Water democracy, not privatisation
Hisila Yami has become the eye of the Melamchi project storm. We need to understand that the real politics centres not on the contest between SPA and Hisila Yami, but rather on ADB and other aid agencies creating water markets for global water MNCs like Severn Trent (ST) while harming the interests of the Nepalis. Yami seems to have had the last word in last week’s cabinet meet. As she emerged from Baluwatar, she smilingly told newspersons: review of the Melamchi project vis-à-vis ADB was agreed upon. But it remains to be seen if ST will figure in the proposed review as it has publicly withdrawn its Melamchi bid.
Kathmandu has successfully coped with its water problems on the strength of its dhunge dhaaraas (stone spouts) and inaars (wells) for centuries. The recently-completed Kumbheswor overhead water supply tank appears to be doing just fine — in the sense that water from traditional stone spouts will be pumped up and stored there to meet the water needs of the local community. The Kumbheswor model of exploiting dhunge dhaaraas can, let’s hope, be replicated in other areas. We could also look into other alternatives such as stopping the acknowledged 70% leakage of the capital’s drinking water and water harvesting. If privatisation of water management is the only option, other global water companies like Suez, Bechtel and Saur could be considered.
Increasing water tariffs, as implied in ADB’s ST proposal, suggests a shift in social perception of water supply towards a profit-making commercial orientation. This conflict of perception lies at the root of the tussle between water privatisation and water democracy.
The only viable long-term policy is to recognise nature’s limits, live within the water cycle, and guarantee every citizen his/her fundamental right to water. Privatisation is perhaps not the only solution. Conservation and community ownership can help overcome water shortages in both rural and urban areas.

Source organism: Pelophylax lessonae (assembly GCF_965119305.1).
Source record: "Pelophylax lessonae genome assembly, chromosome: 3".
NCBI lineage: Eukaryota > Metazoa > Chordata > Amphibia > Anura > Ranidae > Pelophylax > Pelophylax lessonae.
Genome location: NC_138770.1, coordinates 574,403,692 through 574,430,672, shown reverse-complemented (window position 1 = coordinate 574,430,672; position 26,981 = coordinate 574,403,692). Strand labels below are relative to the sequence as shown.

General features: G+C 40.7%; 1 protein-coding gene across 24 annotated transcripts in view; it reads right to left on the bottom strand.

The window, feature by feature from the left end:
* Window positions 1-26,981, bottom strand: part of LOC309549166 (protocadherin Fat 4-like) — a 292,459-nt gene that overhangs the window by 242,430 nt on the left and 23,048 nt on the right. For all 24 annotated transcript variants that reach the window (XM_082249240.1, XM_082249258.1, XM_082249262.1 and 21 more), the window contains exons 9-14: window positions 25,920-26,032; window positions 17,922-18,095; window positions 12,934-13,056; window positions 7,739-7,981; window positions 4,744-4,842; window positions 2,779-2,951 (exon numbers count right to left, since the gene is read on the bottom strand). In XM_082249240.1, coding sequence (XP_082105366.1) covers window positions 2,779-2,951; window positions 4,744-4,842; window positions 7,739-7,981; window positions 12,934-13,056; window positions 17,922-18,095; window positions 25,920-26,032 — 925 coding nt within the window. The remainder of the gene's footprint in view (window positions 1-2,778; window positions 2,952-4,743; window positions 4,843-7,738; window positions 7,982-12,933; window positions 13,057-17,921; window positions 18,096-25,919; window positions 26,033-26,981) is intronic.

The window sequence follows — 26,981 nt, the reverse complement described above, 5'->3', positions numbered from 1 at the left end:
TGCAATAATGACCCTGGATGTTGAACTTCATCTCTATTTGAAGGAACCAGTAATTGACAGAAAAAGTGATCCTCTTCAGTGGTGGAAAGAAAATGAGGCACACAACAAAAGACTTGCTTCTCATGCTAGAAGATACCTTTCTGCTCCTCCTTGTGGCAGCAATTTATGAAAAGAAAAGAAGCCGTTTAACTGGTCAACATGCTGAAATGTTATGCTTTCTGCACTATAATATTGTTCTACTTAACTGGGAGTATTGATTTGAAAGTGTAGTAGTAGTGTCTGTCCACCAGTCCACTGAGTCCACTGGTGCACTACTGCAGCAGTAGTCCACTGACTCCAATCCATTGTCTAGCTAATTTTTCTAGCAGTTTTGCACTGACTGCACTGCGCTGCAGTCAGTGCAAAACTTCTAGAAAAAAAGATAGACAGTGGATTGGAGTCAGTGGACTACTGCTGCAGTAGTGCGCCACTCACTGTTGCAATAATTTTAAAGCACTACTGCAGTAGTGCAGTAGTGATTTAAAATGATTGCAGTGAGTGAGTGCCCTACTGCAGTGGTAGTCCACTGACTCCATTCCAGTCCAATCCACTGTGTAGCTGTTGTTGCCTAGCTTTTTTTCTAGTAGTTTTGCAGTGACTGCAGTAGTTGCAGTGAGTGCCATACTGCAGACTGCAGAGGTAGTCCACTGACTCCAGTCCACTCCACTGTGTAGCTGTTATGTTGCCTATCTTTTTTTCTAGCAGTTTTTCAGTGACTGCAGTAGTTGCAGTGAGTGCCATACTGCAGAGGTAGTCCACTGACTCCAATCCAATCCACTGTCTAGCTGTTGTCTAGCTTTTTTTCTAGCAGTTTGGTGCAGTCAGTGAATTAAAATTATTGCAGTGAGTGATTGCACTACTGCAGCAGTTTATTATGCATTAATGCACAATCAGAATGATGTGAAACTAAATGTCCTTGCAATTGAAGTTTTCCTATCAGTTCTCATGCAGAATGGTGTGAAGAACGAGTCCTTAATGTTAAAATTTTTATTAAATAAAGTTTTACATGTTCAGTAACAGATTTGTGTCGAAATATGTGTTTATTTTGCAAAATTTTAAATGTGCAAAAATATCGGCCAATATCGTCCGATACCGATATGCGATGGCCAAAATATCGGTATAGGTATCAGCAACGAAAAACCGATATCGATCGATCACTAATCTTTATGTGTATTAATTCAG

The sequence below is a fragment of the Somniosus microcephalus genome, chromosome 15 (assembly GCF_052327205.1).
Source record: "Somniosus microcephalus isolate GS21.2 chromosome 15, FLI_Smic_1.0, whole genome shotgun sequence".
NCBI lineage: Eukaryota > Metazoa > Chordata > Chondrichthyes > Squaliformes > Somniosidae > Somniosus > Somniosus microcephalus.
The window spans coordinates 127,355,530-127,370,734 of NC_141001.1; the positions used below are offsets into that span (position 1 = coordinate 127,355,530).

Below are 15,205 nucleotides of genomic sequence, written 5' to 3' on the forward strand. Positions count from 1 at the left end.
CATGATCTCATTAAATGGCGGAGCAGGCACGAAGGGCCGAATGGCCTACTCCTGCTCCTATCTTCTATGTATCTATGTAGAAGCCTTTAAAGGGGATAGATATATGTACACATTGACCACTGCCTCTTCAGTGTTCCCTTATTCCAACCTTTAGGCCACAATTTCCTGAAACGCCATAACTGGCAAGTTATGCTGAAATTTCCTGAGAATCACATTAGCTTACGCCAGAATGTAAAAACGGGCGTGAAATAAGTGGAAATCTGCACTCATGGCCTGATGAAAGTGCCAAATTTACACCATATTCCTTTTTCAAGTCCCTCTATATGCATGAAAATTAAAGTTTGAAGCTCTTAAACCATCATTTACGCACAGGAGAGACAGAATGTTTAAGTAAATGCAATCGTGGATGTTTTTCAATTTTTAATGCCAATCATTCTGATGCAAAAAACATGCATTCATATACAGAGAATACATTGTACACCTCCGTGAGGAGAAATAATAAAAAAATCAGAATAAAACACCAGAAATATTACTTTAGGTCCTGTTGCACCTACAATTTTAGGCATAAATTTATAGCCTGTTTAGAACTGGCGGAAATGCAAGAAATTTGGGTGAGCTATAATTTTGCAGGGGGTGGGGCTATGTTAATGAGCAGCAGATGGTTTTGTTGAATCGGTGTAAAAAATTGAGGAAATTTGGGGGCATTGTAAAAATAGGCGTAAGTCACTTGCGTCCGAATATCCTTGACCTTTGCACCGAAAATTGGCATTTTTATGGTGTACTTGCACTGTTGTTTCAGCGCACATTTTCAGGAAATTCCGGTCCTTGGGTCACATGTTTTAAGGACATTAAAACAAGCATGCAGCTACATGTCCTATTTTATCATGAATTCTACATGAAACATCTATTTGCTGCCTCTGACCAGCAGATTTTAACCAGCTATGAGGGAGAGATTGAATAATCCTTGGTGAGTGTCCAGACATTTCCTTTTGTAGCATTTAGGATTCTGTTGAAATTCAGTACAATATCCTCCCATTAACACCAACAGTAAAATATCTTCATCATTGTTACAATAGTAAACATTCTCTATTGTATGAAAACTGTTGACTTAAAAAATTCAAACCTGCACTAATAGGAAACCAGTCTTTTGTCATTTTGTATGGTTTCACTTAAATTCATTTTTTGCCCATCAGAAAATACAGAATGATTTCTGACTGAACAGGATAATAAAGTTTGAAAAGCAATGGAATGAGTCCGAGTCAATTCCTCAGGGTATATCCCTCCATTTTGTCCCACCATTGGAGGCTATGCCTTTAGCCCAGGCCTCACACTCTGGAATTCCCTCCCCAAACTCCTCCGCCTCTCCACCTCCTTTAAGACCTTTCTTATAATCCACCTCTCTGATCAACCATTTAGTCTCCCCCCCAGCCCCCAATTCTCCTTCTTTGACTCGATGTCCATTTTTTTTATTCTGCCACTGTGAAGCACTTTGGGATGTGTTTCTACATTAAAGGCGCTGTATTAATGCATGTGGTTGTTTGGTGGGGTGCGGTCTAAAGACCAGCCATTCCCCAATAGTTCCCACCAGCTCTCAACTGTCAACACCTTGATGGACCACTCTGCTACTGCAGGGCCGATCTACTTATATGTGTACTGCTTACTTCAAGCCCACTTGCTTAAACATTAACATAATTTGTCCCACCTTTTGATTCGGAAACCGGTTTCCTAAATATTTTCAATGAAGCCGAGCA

Our economically crippled country seems still poorer in human values. Perhaps the time has come for someone to stand up and say ‘No’ whenever our national honour is threatened, a la Hisila Yami.
Can it really be believed that ADB was unaware of the flak ST had drawn not only in its home country but also in developing countries like Guyana, Trinidad & Tobago and Tanzania? ST was compelled to refund 40 million pounds in the UK in 2006 for furnishing wrong data to 3.5 million British water-users. The government of Guyana has been reluctant to renew ST’s contract. Likewise, the contract with Trinidad & Tobago was prematurely terminated.
ST was also involved in water-supply management of Dar-es-Salaam, the Tanzanian capital. There have been reports of disputes between Tanzanian authorities and the company. How wise is it for ADB and Nepal to entrust the same company with the management of Nepal’s water distribution? Besides, what is wrong in Yami demanding a fresh and thorough review of the ADB proposal? Hasn’t ADB had similar problems in India, Bangladesh, Sri Lanka, the Philippines and Bolivia?
Water supply, as our tradition decrees, is the most basic public service. Water privatisation has never been tried in our social milieu, and, where it has, it has only aggravated water crisis. Sustainable and equitable use demands water democracy, not water privatisation.